• Figure 8 is a cross-sectional view of an alternative embodiment of the minimally invasive biopsy device of this invention, in which a retractable curved electrocautery tip is provided to facilitate excision of the biopsy tissue.
  • DETAILED DESCRIPTION OF THE INVENTION
  • The minimally invasive biopsy device of this invention is described, by reference to the drawings, in connection with a preferred embodiment. Those skilled in the art will appreciate that variations and modifications to the device may be made without departing from the invention as defined by the claims. Moreover, the device has been described in connection with the obtaining of breast biopsies, however it will be recognized that it can be used for taking biopsies of a wide variety of soft tissues, e.g., the liver. In addition, the device can be used for therapeutic as well as diagnostic excision of tissue.
  • Referring to Fig. 1, the minimally invasive biopsy device 10 has a cylindrical retractor 12 and a cylindrical cutting tool 14. As shown in Figs. 1, 2 and 3, the cylindrical cutting tool 14 is slidingly engaged within the cylindrical retractor 12. Advantageously, the fit between the cutting tool and the retractor is such as to allow facile movement of one relative to the other, but is sufficiently snug to prevent tissue from passing between the two elements.
  • The cylindrical retractor has a distal end 18 and a proximal end 19. The proximal end may have a lip 11 which provides structural reinforcement and which rests on the skin to provide a physical barrier preventing the proximal end 19 of retractor 12 from sliding into an incision.
  • Referring to Fig. 2, the cylindrical cutting tool 14 has a discal end 26 and a proximal end 27. The cylindrical cutting tool 14 also advantageously has a lip 13, which prevents the proximal end 27 from sliding beyond the proximal end 19 of cylindrical retractor 12 and which facilitates the surgeon's grasp of the device. A cutting means is positioned on the distal end 26 of cylindrical cutting tool 14. A preferred cutting means is a Bouvie electrocautery tip 17 which extends beyond distal end 26 and which is supplied with electrical current by a conductive rod or wire 16 which passes through the wall of cylindrical cutting tool 14. Alternatively, the cutting means may be a sharpened edge 21 around the entire circumference of cylindrical cutting tool 14. Sharpened edge 21 permits the tool to make a cylindrical incision when forced into soft tissue. In another embodiment, the cutting means may comprise a sharpened knife edge (not shown) extending out of distal end 26 in a manner similar to electrocautery tip 17. Distal end 26 is illustrated in the drawings as a sharpened edge; however, when the cutting means is an electrocautery tip or a knife edge, distal end 26 preferably is blunt.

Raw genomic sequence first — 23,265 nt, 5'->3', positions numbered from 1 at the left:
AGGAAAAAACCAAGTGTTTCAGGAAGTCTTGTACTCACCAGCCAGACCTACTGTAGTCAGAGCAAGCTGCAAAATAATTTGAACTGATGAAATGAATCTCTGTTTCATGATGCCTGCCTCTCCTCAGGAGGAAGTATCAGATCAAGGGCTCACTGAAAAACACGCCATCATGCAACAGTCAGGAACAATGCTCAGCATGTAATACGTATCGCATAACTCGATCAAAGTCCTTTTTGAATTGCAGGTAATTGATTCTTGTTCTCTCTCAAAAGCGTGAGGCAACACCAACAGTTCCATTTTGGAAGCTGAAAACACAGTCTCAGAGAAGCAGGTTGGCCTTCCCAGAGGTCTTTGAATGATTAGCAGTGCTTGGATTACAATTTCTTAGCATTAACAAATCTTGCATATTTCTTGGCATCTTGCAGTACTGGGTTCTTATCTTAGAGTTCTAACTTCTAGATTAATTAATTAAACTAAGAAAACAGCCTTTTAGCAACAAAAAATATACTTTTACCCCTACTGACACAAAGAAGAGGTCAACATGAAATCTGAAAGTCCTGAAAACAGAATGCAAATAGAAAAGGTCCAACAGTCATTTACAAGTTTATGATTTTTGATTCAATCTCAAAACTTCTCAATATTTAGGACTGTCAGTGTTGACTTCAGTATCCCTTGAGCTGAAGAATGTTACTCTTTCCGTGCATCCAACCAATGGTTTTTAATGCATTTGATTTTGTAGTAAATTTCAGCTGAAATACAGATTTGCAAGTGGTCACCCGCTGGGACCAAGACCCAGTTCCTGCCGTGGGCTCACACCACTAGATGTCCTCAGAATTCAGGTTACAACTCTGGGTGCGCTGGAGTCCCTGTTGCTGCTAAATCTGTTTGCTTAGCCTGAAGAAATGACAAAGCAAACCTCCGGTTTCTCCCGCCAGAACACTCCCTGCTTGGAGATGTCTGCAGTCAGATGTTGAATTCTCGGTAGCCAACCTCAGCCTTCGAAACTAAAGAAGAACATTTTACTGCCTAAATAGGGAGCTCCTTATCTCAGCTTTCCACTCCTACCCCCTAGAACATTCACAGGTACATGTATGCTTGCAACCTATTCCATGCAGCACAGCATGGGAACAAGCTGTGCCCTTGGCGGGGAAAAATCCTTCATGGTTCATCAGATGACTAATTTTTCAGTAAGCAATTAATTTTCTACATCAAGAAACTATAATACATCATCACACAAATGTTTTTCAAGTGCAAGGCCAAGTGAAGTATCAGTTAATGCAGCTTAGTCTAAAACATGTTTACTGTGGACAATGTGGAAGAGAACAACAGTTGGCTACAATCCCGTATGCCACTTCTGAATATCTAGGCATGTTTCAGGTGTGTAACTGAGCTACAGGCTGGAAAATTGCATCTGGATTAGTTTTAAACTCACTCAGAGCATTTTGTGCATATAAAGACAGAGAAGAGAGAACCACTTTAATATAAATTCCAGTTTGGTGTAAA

• Referring to Fig. 2, the length of cutting tool 14 advantageously is greater than that of cylindrical retractor 12. As will be apparent from the description of the use of the minimally invasive biopsy device provided below, the length of cylindrical cutting tool 14, including that of the cutting means, is sufficient to permit a cylindrical incision to extend by about the distance of one margin beyond the lesion to be removed. For example, if the lesion is about 1 cm in diameter and it is desired to leave margins of 1 cm all around the lesion, then the the cylindrical retractor 12 will be advanced to a depth appropriate to achieve a 1 cm margin and cylindrical cutting tool 14, including the cutting means, preferably has a length sufficient to permit it to extend approximately 3 cm beyond the distal end of surgical retractor 12. Although, the cylindrical cutting tool 14 can be removed and the surgical excision carried out to the desired depth by the operative technique.
  • Similarly, the inside diametar of cylindrical cutting tool 14 is advantageously approximately equal to the diameter of the lesion plus the margins on each side of the lesion. For example, for a 1 cm lesion, the inside diameter of cylindrical cutting tool 14 is about 2 cm, assuming that it is desired to leave margins of about .5 cm.
  • The minimally invasive biopsy device of this invention may be provided in different sizes so that the surgeon can select a size which will allow complete excision of the lesion along with the desired margins, while not unnecessarily removing an excess of tissue. Typical sizes are 2 and 3 cm in diameter and 4 and 6 cm in length, respectively. Two or three sizes of the device will accommodate most breast biopsy situations.